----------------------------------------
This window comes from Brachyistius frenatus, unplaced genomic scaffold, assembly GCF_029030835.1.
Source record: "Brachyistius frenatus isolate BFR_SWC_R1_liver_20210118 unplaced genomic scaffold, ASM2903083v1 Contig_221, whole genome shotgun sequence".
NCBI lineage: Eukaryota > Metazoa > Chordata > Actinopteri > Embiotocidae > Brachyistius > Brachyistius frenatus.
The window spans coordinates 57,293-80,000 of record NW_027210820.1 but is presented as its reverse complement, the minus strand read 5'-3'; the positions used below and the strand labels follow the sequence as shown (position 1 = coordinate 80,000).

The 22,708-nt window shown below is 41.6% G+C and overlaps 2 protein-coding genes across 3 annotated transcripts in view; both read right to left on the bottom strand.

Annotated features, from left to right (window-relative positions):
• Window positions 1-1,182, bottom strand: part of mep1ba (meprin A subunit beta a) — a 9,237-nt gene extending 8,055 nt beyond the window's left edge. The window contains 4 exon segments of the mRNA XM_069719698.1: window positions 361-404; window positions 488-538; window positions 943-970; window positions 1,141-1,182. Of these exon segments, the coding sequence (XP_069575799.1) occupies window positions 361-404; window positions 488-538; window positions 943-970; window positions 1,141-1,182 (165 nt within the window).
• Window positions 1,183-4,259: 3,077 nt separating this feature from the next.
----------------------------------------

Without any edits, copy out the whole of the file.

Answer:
This window comes from Brachyistius frenatus, unplaced genomic scaffold, assembly GCF_029030835.1.
Source record: "Brachyistius frenatus isolate BFR_SWC_R1_liver_20210118 unplaced genomic scaffold, ASM2903083v1 Contig_221, whole genome shotgun sequence".
NCBI lineage: Eukaryota > Metazoa > Chordata > Actinopteri > Embiotocidae > Brachyistius > Brachyistius frenatus.
The window spans coordinates 57,293-80,000 of record NW_027210820.1 but is presented as its reverse complement, the minus strand read 5'-3'; the positions used below and the strand labels follow the sequence as shown (position 1 = coordinate 80,000).

The 22,708-nt window shown below is 41.6% G+C and overlaps 2 protein-coding genes across 3 annotated transcripts in view; both read right to left on the bottom strand.

Annotated features, from left to right (window-relative positions):
• Window positions 1-1,182, bottom strand: part of mep1ba (meprin A subunit beta a) — a 9,237-nt gene extending 8,055 nt beyond the window's left edge. The window contains 4 exon segments of the mRNA XM_069719698.1: window positions 361-404; window positions 488-538; window positions 943-970; window positions 1,141-1,182. Of these exon segments, the coding sequence (XP_069575799.1) occupies window positions 361-404; window positions 488-538; window positions 943-970; window positions 1,141-1,182 (165 nt within the window).
• Window positions 1,183-4,259: 3,077 nt separating this feature from the next.